71: A Bump in the Night
Jul 21 • 20 min
Amber Dawn was 20 when she moved into a one-bedroom apartment in Enumclaw, Washington. On her very first night, she began to notice strange sounds. And they didn’t stop. Criminal is a proud member of Radiotopia from PRX. If you haven’t already, please…
70: The Procedure
Jul 7 • 26 min
In 1967, a very unlikely group of individuals gathered to help women quietly break the law and obtain an abortion. The first step was to call a phone number. A recording of a woman’s voice would tell you what do to next. Criminal is a proud member of…
69: Becoming Chief Brown
Jun 16 • 32 min
Shortly after David Brown was sworn in as the Dallas Chief of Police, his son shot and killed a police officer. Just before he retired as chief, 5 Dallas officers were shot and killed in what was said to be the deadliest attack for law enforcement since…
68: All the Time in the World
Jun 2 • 33 min
The “body farm” at Texas State University is a place almost no one except researchers and law enforcement are able to see, because it’s one of very few places in the world that deliberately puts out human bodies to decompose in nature. Forensic…
67: Milk Carton Kids
May 19 • 19 min
On a Sunday morning in 1982, in Des Moines, Iowa, Johnny Gosch left his house to begin his usual paper route. A short time later, his parents were awakened by a phone call – it was a neighbor — their paper hadn’t come. His would be the first face of a…
66: Bully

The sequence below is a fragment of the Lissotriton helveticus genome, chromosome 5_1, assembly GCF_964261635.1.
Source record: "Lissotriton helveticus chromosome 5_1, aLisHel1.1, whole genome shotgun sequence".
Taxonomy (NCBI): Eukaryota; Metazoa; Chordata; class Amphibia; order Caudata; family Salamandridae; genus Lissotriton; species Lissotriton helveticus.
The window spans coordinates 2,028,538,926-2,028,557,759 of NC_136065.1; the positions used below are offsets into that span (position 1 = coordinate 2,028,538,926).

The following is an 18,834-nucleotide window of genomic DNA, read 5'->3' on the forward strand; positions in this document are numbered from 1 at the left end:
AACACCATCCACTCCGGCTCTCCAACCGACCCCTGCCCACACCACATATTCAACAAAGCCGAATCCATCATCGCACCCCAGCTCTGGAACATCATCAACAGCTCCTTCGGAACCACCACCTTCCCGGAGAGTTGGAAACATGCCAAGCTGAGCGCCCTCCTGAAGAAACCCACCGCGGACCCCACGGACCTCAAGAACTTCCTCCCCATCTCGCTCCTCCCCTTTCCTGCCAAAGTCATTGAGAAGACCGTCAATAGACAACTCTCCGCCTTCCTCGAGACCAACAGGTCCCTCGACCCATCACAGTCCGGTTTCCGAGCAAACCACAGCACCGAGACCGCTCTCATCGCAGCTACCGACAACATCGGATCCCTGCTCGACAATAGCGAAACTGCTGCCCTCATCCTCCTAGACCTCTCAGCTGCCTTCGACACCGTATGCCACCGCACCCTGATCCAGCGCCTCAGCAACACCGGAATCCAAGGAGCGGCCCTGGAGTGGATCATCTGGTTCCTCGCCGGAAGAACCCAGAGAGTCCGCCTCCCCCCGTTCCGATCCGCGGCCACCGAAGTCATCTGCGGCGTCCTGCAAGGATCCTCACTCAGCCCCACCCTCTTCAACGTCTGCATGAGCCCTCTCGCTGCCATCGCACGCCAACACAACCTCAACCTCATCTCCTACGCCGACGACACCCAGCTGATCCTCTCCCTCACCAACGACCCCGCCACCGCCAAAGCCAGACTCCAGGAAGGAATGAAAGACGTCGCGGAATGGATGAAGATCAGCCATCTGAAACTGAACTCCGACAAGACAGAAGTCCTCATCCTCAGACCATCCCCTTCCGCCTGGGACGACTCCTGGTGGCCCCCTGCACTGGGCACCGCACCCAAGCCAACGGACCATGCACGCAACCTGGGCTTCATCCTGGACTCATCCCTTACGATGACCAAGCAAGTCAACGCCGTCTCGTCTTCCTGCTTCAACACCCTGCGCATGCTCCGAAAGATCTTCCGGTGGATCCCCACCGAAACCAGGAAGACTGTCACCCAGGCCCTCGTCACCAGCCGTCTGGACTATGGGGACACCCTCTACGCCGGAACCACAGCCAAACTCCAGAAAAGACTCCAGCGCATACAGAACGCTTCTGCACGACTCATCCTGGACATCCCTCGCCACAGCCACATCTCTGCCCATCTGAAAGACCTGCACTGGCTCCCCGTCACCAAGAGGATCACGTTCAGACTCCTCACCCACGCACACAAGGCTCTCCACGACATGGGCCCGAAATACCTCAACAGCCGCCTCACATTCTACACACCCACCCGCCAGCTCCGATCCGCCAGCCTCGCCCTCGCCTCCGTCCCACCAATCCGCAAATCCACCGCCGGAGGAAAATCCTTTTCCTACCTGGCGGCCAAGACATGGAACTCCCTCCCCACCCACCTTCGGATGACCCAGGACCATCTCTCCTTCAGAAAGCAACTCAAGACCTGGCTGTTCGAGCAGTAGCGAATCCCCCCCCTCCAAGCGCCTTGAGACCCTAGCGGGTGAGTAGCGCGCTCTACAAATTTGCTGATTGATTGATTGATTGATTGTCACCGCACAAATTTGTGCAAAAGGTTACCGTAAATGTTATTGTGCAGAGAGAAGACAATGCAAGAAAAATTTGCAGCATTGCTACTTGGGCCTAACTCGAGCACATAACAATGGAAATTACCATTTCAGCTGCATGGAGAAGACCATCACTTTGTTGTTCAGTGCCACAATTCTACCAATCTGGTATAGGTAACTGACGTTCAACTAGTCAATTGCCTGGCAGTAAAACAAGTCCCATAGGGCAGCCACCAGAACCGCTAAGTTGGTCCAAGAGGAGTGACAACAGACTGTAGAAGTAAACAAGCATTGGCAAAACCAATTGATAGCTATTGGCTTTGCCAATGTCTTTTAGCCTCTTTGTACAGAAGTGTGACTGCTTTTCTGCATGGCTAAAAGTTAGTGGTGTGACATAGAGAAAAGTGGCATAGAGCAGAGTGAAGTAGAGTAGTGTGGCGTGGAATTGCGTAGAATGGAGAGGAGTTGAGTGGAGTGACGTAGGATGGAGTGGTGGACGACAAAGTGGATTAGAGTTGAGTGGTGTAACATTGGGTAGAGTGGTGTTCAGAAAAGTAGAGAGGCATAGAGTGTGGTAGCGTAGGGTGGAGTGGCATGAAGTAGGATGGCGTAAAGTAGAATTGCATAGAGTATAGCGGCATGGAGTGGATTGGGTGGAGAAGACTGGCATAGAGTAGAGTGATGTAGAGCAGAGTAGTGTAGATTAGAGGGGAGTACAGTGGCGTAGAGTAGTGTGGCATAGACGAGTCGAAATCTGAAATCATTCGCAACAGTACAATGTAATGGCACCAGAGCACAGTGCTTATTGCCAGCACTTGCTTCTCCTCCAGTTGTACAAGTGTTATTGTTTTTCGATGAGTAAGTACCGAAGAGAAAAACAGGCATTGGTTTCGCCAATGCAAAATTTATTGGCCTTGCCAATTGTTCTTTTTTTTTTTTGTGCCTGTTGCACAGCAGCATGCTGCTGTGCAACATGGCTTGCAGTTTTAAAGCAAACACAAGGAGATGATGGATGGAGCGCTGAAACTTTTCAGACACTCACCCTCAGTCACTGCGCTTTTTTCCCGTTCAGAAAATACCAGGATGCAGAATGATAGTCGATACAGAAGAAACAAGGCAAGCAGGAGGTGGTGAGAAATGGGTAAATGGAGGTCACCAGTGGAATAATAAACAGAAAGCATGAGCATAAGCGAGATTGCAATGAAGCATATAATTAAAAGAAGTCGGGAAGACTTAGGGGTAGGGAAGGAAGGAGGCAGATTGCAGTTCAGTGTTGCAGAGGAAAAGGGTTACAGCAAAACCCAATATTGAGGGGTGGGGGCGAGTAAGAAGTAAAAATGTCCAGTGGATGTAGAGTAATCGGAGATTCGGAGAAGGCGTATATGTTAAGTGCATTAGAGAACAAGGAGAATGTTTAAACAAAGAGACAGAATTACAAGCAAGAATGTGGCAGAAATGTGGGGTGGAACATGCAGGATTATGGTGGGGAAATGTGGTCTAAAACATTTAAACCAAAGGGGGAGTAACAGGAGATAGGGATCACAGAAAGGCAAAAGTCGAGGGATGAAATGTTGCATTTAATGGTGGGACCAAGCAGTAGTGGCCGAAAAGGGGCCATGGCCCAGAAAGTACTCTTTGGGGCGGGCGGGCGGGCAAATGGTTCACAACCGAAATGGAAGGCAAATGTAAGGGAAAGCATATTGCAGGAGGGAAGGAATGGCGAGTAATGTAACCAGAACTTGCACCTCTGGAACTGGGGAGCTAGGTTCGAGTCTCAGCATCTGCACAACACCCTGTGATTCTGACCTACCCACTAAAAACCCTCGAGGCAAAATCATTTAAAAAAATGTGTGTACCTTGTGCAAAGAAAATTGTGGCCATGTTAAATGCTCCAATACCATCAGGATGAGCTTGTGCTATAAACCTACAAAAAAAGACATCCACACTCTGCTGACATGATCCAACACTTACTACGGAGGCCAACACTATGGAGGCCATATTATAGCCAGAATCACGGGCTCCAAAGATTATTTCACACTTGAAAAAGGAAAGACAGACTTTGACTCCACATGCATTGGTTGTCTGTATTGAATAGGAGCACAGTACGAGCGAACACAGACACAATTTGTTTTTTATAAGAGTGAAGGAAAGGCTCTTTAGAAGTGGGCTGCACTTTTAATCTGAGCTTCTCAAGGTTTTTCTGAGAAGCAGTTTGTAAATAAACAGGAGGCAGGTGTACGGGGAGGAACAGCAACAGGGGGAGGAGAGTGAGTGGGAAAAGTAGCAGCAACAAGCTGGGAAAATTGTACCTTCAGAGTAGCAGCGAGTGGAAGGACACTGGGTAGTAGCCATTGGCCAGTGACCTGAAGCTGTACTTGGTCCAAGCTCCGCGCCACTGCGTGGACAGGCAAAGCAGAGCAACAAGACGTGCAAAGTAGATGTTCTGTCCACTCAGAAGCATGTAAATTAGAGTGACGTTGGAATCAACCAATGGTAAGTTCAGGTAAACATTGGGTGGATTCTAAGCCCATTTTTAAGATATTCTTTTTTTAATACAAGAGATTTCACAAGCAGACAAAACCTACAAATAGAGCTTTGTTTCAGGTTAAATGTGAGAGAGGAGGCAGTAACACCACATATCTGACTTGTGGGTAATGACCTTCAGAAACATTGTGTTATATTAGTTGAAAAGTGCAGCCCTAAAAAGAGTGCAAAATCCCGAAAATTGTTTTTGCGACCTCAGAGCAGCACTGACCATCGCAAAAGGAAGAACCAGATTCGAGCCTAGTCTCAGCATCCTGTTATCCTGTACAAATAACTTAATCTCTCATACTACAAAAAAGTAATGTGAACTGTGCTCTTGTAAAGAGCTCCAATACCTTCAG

May 5 • 29 min
Skidmore, Missouri is a very small town. In the ’70s, there was only one bar, one grocery store, and one bully. Ken McElroy was so ruthless and intimidating that even law enforcement looked the other way. He terrorized the town for decades, until they…
65: The Kingfish
Apr 21 • 28 min
In 1928, Huey P. Long became the youngest Governor in Louisiana’s history. He bragged that he bought lawmakers like “sacks of potatoes, shuffled ‘em like a deck of cards.” By the time he was 39 years old, he’d made his way to the U.S. Senate. And just a…
64: 420
Apr 7 • 18 min
The Colorado Department of Transportation says the 420 mile markers on the state’s highways were stolen so often, they had to replace them with 419.99 mile markers. Many people know that “420” represents marijuana - hence the popularity of the mile…
63: Rochester, 1991
Mar 17 • 28 min
Kim Dadou says she wishes she had a nickel for every person who has asked why she didn’t leave her abusive boyfriend. They stayed together for four years. And then, in the middle of the night on December 17th, 1991, Kim’s entire life changed. This episode…
62: Wildin
Mar 3 • 25 min
In 2014, 16-year-old Wildin Acosta left Olancho, Honduras and traveled toward the U.S. border. When he arrived, he turned himself in to border patrol agents. He was one of 68,541 unaccompanied minors who crossed the border into the U.S. that year.…
61: Vanish
Feb 17 • 26 min